Data visualisation by hand: drawing data for your next story




We live in a world where data visualisations are done through intricate code and graphic design. From Tableau to Datawrapper and Python and R, numerous possibilities exist for visualising compelling stories. But in the beginning, all data visualisation was done by hand. Visualisation pioneers like W. E. B. Du Bois and Florence Nightingale hand-drew their visualisations because there was simply no other way to make them.

For Du Bois it was his team of black sociologists who explained institutionalised racism to the world using data visualisations, while for Nightingale it was her diagram showing the causes of mortality.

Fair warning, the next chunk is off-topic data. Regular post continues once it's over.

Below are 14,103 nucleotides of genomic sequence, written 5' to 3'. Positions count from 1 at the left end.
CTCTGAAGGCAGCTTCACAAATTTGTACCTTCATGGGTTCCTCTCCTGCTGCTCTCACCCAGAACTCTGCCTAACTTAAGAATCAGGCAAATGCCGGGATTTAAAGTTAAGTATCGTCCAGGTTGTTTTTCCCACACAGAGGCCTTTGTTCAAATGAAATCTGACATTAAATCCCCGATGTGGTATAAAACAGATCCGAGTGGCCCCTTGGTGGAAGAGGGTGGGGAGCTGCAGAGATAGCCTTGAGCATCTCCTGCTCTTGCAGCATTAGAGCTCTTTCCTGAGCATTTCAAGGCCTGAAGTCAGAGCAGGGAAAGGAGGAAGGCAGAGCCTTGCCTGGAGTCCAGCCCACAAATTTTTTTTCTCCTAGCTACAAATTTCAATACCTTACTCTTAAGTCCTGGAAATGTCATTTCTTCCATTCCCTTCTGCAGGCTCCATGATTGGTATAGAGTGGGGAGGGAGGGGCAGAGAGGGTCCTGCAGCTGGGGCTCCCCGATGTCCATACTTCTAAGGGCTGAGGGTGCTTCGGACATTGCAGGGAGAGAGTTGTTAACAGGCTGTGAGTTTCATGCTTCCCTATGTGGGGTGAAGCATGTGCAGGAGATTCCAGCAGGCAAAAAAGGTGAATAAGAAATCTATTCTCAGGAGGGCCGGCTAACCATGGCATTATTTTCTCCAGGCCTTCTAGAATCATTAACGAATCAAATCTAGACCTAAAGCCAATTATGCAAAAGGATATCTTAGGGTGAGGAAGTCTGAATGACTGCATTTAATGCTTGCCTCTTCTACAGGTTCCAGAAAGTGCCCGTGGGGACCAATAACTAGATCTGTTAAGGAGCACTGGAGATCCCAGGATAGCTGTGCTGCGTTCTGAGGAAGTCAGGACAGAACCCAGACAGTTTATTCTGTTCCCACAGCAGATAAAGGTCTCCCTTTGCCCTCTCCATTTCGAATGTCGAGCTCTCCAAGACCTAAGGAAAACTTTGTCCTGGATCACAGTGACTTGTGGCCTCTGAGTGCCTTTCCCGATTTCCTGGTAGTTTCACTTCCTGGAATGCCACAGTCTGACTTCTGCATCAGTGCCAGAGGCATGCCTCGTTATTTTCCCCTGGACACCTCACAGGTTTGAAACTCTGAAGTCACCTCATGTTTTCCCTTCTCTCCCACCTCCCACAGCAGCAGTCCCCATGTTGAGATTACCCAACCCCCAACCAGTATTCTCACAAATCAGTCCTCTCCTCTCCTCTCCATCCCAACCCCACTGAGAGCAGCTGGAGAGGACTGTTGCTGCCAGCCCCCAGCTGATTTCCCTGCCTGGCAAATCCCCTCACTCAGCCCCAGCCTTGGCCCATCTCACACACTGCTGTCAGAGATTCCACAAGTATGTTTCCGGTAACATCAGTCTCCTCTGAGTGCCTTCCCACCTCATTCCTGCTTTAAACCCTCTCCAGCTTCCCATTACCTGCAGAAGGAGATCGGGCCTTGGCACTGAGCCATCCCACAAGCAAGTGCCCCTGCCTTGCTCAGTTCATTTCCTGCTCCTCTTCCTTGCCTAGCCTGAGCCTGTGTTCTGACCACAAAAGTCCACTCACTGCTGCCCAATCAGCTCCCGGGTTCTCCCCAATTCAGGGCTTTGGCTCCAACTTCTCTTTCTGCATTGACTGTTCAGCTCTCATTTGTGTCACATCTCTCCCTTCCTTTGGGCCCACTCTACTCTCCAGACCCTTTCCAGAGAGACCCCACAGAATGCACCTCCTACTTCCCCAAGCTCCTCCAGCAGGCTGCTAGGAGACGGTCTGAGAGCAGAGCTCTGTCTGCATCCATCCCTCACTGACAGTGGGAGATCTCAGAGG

And, even as computers developed, it was often easier to visualise using analogue means. This article will explore the history of hand-drawn visualisations and the case for presenting them in this style. It will also show examples from experts who have opted for the pencil over the screen. You’ll also learn some top tips to help get you started.

Author(s): Amelia McNamara

Publication Date: 24 March 2021

Publication Site:

Geeking Out: Florence Nightingale, Data Visualization Pioneer – and Redoing Her Famous Graph




There is a problem with the table, which a fellow actuary pointed out to me. I will explain that after I fix the graph.

Let’s start with the simplest graph: total deaths by type (zymotic disease, wounds, and battle fatalities)

I switched up the order of items and changed my presentation for the stacked column graph version:

Author(s): Mary Pat Campbell

Publication Date: 10 March 2021

Publication Site: STUMP on Substack